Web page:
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3 Ways Image Optimisation Speeds up Your WordPress Site

Optimising your WordPress is one sure way of garnering more viewers towards your webpage. While people may argue that this will mostly depend on the internet speed and connection of the online visitors, it is dependent on the content and how they were placed. You wouldn’t want to turn away leads and organic traffic towards your website, which is why knowing how to best optimise your page is the key to making it more visible online.

If it’s just your first time handling a WordPress account and you have little to no knowledge at all about the image optimisation options, fret not. We’ve listed down a couple of tips to help you out in the long run:

1. Resize Your Images

You do not have to crop your images—what you need to do instead is to compress the image file according to various available dimensions. You may choose from the following choices below:

  • 1200 pixels wide: 394kb
  • 1000 pixels wide: 298kb
  • 800 pixels wide: 219kb
  • 600 pixels wide: 154kb

Keep in mind that some compressions may cause the photo to lose some of its quality and clarity, resulting in pixelated images or blurred subject matter in the picture. Some may even prefer to crop then compress the image to post several parts of it and show off the contents separately. However, this is time-consuming and may only be done if you’re not posting a photo that requires full composition.

2. Pick the Right Image Format

There are two major image formats that you can work with when it comes to WordPress, and both are your top two choices when it comes to quality. JPEG is more akin to high-quality photos that may be found in a professional’s collections. If you want your web page to show off scenic shots and colourful scenes, you may opt for this format.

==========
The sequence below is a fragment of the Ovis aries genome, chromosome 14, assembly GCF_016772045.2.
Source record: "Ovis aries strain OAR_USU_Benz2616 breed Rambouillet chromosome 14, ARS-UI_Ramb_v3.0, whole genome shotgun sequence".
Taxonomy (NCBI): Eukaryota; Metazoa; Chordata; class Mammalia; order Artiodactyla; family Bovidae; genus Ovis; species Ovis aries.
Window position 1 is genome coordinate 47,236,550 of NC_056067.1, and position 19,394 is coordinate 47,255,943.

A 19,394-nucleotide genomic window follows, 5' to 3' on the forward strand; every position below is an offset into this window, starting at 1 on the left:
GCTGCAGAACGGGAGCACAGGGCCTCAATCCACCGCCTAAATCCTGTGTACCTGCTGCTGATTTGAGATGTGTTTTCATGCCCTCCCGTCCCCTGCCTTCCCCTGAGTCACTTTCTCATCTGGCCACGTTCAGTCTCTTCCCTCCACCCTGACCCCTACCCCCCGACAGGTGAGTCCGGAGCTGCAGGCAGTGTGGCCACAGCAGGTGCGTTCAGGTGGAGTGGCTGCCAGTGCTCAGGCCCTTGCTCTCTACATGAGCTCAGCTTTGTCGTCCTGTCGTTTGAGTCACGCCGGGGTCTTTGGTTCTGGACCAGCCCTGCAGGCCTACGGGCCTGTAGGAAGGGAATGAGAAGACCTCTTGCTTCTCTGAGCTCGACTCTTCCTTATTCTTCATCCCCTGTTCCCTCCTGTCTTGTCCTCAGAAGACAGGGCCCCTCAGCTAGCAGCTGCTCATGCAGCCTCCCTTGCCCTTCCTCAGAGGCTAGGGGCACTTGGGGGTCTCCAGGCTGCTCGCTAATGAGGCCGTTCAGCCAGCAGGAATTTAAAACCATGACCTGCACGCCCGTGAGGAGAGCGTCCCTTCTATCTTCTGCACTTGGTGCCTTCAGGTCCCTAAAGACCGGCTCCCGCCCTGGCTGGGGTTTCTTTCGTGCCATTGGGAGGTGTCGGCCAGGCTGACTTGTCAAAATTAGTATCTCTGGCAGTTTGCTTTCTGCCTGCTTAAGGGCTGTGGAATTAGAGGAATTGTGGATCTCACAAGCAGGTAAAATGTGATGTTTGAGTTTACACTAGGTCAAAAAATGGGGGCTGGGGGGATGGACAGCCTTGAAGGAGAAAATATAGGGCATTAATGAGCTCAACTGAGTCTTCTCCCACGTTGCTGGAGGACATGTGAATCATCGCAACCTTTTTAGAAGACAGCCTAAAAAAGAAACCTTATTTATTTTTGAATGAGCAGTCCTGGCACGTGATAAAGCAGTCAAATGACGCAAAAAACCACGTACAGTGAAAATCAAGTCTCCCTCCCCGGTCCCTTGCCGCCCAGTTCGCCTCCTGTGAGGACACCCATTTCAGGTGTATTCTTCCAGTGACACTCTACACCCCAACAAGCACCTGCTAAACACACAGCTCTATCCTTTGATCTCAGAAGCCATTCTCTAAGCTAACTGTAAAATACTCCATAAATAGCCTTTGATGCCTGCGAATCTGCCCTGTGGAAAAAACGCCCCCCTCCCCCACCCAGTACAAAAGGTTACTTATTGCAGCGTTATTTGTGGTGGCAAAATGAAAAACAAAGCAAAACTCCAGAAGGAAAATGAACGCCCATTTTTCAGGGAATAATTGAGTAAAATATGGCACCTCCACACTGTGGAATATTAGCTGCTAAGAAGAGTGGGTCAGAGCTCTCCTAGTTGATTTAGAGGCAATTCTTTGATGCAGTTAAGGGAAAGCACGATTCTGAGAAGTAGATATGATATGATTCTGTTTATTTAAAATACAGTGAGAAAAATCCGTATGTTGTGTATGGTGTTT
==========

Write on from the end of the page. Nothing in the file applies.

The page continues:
On the other hand, if you have some simple images that don’t show much action, you may go for PNG instead. Familiarising yourself with these two will not only make it easier for you to decide which format to upload next time, but it will also make your pages load faster, as a balanced use of the two will give your page less weight to work with. PNG files are usually smaller, while JPEG files are a lot more detailed. Hence, they eat up more space.

2. Make the Best Out of Lazy Loading

We’re going to cheat a bit here since this has more to do with the website option itself than the image file. Nonetheless, it is still very vital if you want a speedy website. On that note, have you ever noticed that some websites would only load their images and videos once you’ve managed to scroll at the section that they’re in?

This is a process called lazy loading, where the content below the page will not load until you manage to scroll towards it. This will enable you to see the topmost content first without having to load the whole page, which may end up slowing everything down. 

The aim here is to prioritise the images above since that’s where the online visitors will most likely end up on their first visit. After that, they will scroll down, where the other content may load up in the nick of time.

Conclusion

Optimising your WordPress is just a matter of managing the image files and making the most out of all the available options. You can try out the easiest methods, some of which do not require much technical knowledge regarding site maintenance. 

You can compress your image files, pick a format that will be less demanding on your page, and utilise lazy loading to prioritise the content currently on your screen. Applying all of these methods will make your page load faster and garner more visitors for your site.

If you are on the hunt for WordPress support in Perth to optimise your page for you, look no further than Hosted WP. We specialise in WordPress maintenance, WordPress hosting, WordPress SEO, among other things. Contact us today—let us discuss how we may best serve your digital plans.

About the author

David Sullivan
Owner of Hosted WP.